After two decades Henry has ‘the’ fruit

Kiwiberry challenges don’t deter Gembrook farmer
The Southern Farmer
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LABOUR OF LOVE: Henry Bartosiewicz hopes to expand his kiwiberry farm, currently run across 23 acres at Gembrook, to eventually have an annual production of 30 tonnes.

THEY say you should not mix business with pleasure – but nobody told Henry Bartosiewicz that.

He has spent two decades planting, developing and challenging Australian consumers to love his produce – because, to him, they are the perfect fruit.

“We are growing the most nutritionally dense fruit on the planet,” he enthuses.

“They are nature at her finest – the blueberry of the future.”

Henry is talking about the kiwiberry, a grape sized version of the more commonly known kiwi fruit – but with one defining difference.

“If you could take the normal kiwi, and re-design it, I think most people would firstly take away the fuzzy hair on the outside, then maybe up the sugar content, introduce more tantalising flavours, add colour to the skin and flesh, give added nutrition and make them fun size,” Henry said.

“That’s exactly what a kiwiberry is – a bite sized fruit ready to eat, the same as any other berry.”

Kiwiberries originated in the sub-arctic circle, and are now most commonly produced in New Zealand, Europe and USA.

Henry and his family own the only commercial kiwiberry farm in Australia.

A researcher at heart, Henry looked long and hard before settling on his crop of choice; dismissing both native Australian bush foods and red dragon fruit before settling on the kiwiberry.

“I compared all the characteristics, I did a lot of research,” Henry said.

“I looked at the likelihood of consumer acceptance, the climatic needs of the crops, orchard management, the water usage etc – I wanted it to be good for your health.”

What Henry could not have foreseen was the slow uptake by the Australian market.

To date, even 20 years on from the first planting, that has been the biggest hurdle.

“People have just never heard of them – they think we are selling olives, not berries,” Henry said.

“It has been extremely slow to overcome public perception.”

To combat this, Henry hit the road – travelling to fruit markets across Melbourne, spruiking his produce.

“We realised immediately that very few people knew, so we started selling where we could talk to customers.

“We needed them to taste it, because then they would love it and buy it and I never heard so many OMGs.”

Now, Henry has contracts with Coles, Costco, Woolworths and also supplies to the berry wholesale group YV Fresh – with 125 gram punnets retailing at a similar price point to blueberries.

And although the market grows each year, it is an on-going challenge.

LITTLE BURST OF SUNSHINE: Kiwiberries are bite sized versions of the kiwi fruit, without the fuzzy skin.

Luckily for Henry, challenges are something he likes to face head on.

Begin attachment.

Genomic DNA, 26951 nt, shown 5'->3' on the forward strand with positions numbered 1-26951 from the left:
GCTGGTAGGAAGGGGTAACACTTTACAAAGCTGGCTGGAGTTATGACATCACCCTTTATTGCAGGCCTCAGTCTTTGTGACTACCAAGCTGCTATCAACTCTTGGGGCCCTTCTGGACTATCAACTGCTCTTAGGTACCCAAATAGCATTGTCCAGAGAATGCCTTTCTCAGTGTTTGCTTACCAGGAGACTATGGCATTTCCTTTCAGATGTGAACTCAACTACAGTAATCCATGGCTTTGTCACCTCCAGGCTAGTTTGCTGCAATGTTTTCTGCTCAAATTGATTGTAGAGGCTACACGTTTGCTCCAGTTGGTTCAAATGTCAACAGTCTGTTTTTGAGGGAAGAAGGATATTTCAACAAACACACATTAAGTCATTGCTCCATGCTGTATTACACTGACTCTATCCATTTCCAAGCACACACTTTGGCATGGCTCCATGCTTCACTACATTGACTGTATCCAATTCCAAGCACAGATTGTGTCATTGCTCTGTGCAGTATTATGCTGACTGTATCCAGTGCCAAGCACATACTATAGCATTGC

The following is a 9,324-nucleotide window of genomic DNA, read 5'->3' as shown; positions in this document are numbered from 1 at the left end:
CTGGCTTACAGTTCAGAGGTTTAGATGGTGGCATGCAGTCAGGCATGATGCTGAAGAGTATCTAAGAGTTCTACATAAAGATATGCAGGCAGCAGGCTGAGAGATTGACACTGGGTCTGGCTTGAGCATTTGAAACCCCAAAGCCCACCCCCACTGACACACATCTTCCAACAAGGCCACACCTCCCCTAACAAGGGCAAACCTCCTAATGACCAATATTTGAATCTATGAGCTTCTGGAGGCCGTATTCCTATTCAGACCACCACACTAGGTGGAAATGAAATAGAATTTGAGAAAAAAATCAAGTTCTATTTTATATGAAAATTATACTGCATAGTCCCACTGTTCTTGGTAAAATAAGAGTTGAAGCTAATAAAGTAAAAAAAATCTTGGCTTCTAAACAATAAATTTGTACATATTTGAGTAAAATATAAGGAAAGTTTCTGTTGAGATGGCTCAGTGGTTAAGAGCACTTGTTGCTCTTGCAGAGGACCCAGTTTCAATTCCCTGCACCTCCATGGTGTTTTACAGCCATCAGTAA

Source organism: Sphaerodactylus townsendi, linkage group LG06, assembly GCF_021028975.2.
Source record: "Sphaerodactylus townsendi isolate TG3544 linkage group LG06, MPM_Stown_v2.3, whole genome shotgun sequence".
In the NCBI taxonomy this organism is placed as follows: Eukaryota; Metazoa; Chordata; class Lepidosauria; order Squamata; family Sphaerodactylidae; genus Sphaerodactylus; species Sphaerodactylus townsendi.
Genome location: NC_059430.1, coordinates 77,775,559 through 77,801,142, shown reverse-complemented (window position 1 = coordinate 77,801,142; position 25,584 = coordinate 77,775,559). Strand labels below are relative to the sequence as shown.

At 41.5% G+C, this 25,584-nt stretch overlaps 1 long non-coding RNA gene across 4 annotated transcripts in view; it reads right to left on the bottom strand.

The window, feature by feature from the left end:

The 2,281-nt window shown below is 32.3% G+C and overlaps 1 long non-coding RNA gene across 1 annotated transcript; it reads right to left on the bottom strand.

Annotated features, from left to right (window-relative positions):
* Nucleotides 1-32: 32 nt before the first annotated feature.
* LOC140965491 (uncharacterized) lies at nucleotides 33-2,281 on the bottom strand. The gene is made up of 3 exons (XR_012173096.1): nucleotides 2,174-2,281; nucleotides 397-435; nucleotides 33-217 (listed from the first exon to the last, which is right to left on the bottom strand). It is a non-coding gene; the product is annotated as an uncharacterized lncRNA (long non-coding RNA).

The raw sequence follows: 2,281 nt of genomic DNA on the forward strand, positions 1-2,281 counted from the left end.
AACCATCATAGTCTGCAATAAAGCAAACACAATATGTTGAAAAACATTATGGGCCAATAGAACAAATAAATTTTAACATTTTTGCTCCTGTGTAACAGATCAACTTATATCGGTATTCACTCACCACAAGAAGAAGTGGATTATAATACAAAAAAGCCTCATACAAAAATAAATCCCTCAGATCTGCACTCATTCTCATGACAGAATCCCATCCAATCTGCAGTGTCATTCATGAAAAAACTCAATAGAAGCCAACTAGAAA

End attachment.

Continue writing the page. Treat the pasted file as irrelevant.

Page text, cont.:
“I believe in the product, I believe in their benefit – which is good, because it’s not been easy,” he said.

From an initial planting of around 50 imported cuttings, Henry now has more than 1000 vines under production across 23 acres at Gembrook, in the Dandenong Ranges.

Taking up to seven years to reach maximum production, each vine is capable of fruiting 25-30 kilos – but not without sucking up considerable moisture first.

“They use a lot of water, anyone thinking of growing them should know that,” Henry said.

“Up to 200 litres – they aren’t designed for Australian conditions, so we have to take steps to help them through the summer, developing new strains and importing new cultivars.”

Water isn’t an issue for Henry, who has two stream fed dams on his property.

The sun, however, is a little harder to manage.

“We have learnt a lot over the years,” he said.

“Having the right plant varieties, and with improved canopy management practices, the berries can be somewhat protected during hot summer days.”

Harvested mid to late February, different strains of kiwiberry mature at different times – all up, including the month long cool-room life, Henry has a crop for sale for around 12 weeks each year.

“It is very intensive, getting the fruit to the consumer – every berry is hand-picked, processed and packaged on the farm,” he said.

Still working part time off-farm, there is no doubt Henry has embarked on a labour of love.

He has hopes of expanding his business to an annual production of 30 tonnes.

Most importantly, he wants to see the Australian population realise what’s on offer.

“Kiwiberries are amazing; a 100g serving of kiwiberries has 20 times more vitamin C than apples – and twice as much vitamin E as an avocado,” he said.

“They are also the richest dietary source of vitamin B8.

“Furthermore, kiwiberries are rated as one of the healthiest foods in the world.”

More farming news and stories can be read in the January, 2019 print edition of The Southern Farmer or click here to access digital editions.